fix over exposed light اصلاح الاضاءة الشديدة في الصور


Go from this-to-this with only ONE PHOTO. It’s quick and it’s easy to do.

Ah, yes…overexposed windows. This seems to be one of the most common problems you see in many listing photos. Images where the room exposure looks good, but the windows are overexposed. Or, you can see what’s outside just fine, but the room is underexposed and way too dark. But we’ll talk about fixing that in a different tutorial

The reason this happens is simply because the light coming through the window is brighter than the light inside the house. And if you were a professional photographer, with the proper lighting equipment, you could probably get the light perfectly balanced for that perfect shot.

Or, you could shoot multiple shots with different exposures, and then use some form of HDR, tonemapping, image blending, layer blending, or whatever, to merge the best exposures. And I’ve seen about a zillion tutorials on how to do just it. But they all have to do with using multiple images or multiple exposures.

But what if you only have one shot, and the windows come out overexposed? Well, if they’re completely blown-out and look pure white, you may be out of luck. However, if you can seeanything through those windows, you may be able to do something to make them look better. And that’s what we’re going to address in this tutorial.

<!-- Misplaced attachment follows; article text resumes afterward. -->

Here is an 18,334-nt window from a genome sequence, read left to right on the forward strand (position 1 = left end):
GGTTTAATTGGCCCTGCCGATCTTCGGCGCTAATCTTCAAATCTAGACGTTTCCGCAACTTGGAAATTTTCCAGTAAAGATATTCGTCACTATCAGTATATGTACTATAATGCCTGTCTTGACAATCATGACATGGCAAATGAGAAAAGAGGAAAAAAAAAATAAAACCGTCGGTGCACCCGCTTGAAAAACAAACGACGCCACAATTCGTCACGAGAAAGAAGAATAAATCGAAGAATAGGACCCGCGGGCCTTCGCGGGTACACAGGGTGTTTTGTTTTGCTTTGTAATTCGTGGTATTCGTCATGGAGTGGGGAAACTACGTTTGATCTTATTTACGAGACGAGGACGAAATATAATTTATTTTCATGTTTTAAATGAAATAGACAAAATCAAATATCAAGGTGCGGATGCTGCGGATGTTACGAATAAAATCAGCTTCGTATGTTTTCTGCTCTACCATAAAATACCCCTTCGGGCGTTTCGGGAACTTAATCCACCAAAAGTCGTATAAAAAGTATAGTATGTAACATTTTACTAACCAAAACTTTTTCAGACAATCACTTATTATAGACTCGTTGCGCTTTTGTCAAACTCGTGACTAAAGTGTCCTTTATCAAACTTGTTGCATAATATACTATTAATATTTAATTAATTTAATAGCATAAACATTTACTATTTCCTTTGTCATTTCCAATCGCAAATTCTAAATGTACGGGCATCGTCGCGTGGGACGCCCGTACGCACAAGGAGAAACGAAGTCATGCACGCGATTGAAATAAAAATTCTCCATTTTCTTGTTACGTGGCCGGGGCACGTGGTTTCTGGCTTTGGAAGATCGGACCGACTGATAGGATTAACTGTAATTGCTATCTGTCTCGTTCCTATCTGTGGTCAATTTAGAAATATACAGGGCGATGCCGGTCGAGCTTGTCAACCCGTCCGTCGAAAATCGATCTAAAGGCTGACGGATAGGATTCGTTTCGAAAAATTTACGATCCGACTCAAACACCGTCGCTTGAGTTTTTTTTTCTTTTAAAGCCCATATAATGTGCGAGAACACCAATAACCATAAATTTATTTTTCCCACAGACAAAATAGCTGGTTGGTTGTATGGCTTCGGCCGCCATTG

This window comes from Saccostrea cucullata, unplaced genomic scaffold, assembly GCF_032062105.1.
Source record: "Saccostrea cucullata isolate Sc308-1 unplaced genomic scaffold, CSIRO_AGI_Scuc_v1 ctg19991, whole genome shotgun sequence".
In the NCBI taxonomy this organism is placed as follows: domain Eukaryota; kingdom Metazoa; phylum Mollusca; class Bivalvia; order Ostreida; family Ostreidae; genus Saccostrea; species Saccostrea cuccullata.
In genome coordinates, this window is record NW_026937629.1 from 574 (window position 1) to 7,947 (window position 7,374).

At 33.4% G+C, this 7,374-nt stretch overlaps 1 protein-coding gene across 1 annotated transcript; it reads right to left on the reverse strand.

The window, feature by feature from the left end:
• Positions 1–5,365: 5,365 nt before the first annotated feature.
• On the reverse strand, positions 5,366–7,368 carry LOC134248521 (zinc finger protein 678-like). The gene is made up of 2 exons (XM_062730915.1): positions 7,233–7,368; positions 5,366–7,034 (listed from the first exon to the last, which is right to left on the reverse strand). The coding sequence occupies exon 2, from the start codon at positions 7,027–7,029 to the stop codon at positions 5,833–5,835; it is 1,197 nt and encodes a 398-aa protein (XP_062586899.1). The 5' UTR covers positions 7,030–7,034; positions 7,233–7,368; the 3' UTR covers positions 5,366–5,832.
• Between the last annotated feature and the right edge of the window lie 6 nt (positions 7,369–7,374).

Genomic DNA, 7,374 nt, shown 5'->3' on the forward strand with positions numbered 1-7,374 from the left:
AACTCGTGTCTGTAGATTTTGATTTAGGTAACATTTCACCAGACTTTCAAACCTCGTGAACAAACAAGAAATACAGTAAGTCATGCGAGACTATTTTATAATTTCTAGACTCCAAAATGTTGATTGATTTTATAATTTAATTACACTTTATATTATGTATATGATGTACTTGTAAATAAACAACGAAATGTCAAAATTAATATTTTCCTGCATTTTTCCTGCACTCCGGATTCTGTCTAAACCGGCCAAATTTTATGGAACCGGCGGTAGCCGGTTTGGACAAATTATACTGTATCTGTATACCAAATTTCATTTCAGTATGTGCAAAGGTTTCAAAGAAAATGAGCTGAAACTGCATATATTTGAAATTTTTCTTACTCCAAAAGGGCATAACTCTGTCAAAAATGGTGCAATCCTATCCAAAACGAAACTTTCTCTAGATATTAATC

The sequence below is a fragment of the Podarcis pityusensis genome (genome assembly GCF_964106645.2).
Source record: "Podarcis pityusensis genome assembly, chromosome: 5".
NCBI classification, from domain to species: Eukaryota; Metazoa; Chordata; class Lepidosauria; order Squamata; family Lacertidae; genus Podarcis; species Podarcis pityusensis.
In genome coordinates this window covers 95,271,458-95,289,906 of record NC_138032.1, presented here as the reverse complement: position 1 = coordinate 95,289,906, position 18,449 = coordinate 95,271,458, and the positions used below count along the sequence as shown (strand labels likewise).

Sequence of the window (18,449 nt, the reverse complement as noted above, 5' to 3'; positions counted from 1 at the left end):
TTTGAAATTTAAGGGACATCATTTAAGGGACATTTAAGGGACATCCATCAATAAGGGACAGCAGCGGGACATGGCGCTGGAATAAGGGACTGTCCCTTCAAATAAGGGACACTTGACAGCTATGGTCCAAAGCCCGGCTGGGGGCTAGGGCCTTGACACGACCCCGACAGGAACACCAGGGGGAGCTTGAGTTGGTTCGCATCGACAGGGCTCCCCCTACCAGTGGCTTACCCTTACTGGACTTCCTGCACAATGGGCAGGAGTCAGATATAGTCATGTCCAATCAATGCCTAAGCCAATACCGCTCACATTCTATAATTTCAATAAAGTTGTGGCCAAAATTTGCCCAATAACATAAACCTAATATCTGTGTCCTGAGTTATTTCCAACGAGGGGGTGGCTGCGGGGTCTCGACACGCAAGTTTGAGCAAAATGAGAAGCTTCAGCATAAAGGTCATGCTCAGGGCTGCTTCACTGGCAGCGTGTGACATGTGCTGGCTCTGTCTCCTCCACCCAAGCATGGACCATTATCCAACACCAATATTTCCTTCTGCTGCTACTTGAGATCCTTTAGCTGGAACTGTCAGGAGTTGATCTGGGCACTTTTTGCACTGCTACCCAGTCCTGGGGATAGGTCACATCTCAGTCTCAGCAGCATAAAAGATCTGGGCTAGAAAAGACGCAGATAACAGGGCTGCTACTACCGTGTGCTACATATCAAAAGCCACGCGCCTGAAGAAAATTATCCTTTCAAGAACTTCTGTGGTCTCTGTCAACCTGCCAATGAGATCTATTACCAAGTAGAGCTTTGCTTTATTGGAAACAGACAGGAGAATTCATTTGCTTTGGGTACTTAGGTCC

First, I picked an actual listing photo I found online, as it seemed to be a pretty typical example and will serve well to demonstrate the technique we are going to use. Notice how the window is not completely blown-out, as you can still see outside. But it is definitely overexposed.

Step1: Using your ‘Lasso Tool’ outline just the area of the window you can see through. I usually set the ‘Feather’ amount to 1-2 pixels. This will help soften the edges and blend it in.

Also, you may have noticed that the selected area is actually two different sections, as there are two separate windowpanes. To select multiple areas, just outline one with your Lasso, then hold down the SHIFT key when you start to outline the next area. By holding the SHIFT key, you can add as many selections as you like.

Step 2: Next, go to Image>Adjustments>Shadow/Highlight (Photoshop CS), or Enhance>Adjust Lighting>Shadow/Highlights (Photoshop Elements). It should open your control panel with default amounts set at around 50% for the Tonal Width, and 30 pixels for the Radius. Just leave those at the default amounts.

Step 2 (cont): Set the Shadows>Amount to 0%, and increase the Highlights>Amount until it looks right. It will usually end up around 80%-100%, depending on your photo. As you increase the highlight amount, you will see detail emerge through the windows.

If after adjusting these settings the contrast looks off, try adjusting the Adjustments>Midtone Contrast slider until it looks right.

Just click OK and you’re done.

That’s all there is to it. You now have a nice detail through the window that was previously overexposed. As mentioned above, this technique doesn’t always work. It all depends on how ‘blow-out’ the windows are. But it’s always worth a try.

Now, if you want to take it to the next level, you can always add a little blue sky. And maybe this link will help explain how to do